If you own a semitruck and work as an independent contractor, you'll probably need insurance beyond what your motor carrier offers you. In most cases, when you're under dispatch, you're covered by the business insurance your motor carrier provides. However, once you're off the clock, you're also not covered by that policy. In order to bridge the coverage gap, many independent contractors purchase bobtail or non-trucking liability insurance.
Bobtail insurance covers you and your semitruck when you're not hauling a trailer or other load. For example, if you drop off a load in Sacramento and bobtail to Reno to pick up your next load for a different company, bobtail insurance will cover you for that portion of the trip. Bobtail insurance also applies when you drive home in your tractor after dropping off a load and the trailer.
Bobtail insurance will not provide coverage if you're hauling any trailer, reefer or other load. Even if your trailer is completely empty at the time of the accident, bobtail insurance will not offer you any protection. Whether or not your accident occurs during a personal or business trip should not affect your coverage. Using your tractor for personal errands, like grocery shopping, is fine as long as the errand does not involve you hauling a trailer or other equipment.
Non-Trucking Liability Insurance
Non-trucking liability insurance protects you from liability in accidents that occur when you're using your semitruck for personal use. Grocery shopping, going to the movies or even hauling some dirt for your new garden are all covered.
Non-trucking liability insurance should cover your personal errands, but the definition of personal trips has been clarified by various state and federal court decisions. Running errands before driving home after dropping your load may not be covered by non-trucking liability insurance. In that case, the courts have determined that the motor carrier owes you a ride home in your tractor, so the coverage your motor carrier provides may cover the accident. Trips that involve you taking your semitruck to a garage for servicing may also not be covered. The court decided that in this particular scenario, the motor carrier may be responsible if you were fulfilling the maintenance terms of your independent contractor business agreement.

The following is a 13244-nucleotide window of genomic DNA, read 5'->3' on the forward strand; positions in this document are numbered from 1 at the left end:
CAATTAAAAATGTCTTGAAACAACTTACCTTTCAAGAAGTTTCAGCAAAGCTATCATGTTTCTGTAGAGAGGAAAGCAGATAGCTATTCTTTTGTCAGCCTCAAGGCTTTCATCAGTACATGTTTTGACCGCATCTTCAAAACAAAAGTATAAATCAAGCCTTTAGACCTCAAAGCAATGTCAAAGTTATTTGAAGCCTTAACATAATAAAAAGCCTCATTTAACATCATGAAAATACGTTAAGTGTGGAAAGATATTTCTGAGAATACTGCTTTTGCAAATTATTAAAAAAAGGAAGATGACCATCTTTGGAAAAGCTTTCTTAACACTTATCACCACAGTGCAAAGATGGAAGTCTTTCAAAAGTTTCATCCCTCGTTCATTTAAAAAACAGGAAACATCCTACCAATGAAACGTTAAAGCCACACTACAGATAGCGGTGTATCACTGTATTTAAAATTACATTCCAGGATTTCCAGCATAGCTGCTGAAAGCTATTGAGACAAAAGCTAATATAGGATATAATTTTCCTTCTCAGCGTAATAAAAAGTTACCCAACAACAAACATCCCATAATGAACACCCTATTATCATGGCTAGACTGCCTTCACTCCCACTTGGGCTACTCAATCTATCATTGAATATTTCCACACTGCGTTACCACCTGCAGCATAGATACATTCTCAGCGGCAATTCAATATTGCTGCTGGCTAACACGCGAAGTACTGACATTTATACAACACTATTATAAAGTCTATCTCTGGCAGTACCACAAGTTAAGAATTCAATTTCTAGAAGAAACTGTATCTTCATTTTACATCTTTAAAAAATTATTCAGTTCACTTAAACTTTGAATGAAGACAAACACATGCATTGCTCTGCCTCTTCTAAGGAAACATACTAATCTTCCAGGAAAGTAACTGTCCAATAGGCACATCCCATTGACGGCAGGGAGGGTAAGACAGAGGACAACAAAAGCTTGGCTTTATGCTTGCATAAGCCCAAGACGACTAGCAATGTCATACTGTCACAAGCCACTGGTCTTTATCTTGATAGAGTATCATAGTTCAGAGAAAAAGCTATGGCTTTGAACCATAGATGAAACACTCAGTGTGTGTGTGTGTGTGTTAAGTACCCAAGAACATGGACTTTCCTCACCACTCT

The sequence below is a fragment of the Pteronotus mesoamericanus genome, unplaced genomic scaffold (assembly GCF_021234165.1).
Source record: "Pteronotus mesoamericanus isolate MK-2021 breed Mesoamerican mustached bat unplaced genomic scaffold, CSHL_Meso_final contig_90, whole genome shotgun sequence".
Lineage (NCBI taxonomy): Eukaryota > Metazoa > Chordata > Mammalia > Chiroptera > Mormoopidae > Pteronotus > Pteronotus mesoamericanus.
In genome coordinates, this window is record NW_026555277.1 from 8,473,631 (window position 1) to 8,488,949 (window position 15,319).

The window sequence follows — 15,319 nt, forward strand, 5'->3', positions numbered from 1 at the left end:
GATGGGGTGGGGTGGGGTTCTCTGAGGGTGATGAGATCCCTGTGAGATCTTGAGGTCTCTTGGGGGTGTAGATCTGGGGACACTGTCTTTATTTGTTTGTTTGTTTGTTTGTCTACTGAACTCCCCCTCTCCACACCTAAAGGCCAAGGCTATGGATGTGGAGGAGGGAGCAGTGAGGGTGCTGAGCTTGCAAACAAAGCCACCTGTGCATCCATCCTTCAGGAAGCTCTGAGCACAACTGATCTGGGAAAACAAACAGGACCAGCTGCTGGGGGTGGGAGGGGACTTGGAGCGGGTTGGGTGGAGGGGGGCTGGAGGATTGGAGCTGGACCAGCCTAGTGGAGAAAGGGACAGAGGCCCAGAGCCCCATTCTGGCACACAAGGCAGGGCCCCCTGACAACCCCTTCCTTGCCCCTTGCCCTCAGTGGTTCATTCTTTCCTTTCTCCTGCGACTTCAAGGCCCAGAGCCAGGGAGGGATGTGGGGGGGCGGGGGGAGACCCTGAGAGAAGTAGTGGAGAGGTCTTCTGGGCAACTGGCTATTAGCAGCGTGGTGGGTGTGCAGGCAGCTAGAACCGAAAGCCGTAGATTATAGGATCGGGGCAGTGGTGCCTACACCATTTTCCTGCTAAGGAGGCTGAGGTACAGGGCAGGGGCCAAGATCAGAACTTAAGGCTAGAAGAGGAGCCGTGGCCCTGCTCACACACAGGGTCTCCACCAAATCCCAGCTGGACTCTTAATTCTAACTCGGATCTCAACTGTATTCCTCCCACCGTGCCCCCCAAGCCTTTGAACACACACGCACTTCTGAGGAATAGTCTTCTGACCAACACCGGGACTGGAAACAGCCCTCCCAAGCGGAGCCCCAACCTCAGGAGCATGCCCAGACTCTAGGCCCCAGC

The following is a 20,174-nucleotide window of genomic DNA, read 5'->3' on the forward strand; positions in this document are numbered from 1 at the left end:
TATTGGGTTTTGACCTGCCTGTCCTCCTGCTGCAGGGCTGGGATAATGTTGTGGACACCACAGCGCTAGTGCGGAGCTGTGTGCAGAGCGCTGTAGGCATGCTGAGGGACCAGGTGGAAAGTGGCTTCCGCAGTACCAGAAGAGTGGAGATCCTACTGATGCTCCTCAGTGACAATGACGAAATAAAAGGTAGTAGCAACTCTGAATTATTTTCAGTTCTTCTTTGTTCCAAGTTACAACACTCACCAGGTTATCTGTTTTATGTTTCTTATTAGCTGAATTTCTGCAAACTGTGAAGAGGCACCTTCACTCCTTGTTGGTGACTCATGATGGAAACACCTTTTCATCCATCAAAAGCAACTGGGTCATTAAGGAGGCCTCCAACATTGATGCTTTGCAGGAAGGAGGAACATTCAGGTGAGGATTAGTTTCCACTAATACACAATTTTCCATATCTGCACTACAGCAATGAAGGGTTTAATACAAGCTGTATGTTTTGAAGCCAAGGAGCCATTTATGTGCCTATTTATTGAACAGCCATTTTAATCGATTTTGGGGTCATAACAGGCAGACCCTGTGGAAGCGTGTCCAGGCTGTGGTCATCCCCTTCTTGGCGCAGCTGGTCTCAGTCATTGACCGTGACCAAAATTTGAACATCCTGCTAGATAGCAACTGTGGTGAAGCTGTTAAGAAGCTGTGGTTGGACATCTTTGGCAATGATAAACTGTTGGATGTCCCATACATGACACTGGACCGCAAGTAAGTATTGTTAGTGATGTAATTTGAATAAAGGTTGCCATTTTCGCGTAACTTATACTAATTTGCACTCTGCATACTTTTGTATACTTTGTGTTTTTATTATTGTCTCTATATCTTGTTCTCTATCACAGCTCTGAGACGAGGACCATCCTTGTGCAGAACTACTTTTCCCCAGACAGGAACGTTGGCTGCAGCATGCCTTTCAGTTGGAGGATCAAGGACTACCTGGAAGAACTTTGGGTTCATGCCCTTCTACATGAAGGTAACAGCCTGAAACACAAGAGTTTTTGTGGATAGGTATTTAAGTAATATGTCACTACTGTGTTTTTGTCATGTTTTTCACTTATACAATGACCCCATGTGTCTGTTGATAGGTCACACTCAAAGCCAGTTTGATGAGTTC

Getting the Coverage You Need
When buying additional insurance, it's important to have a copy of your motor carrier's insurance policy to find out what coverage it provides. Next, make a list of all the possible scenarios that could occur when you're driving your semitruck. This exercise will help you clarify how you use your tractor and the possible coverage gaps that exist under your company's policy. Then, call Peachstate Insurance at 877-997-2478 to discuss the Georgia truck insurance policies available and to get your free quote.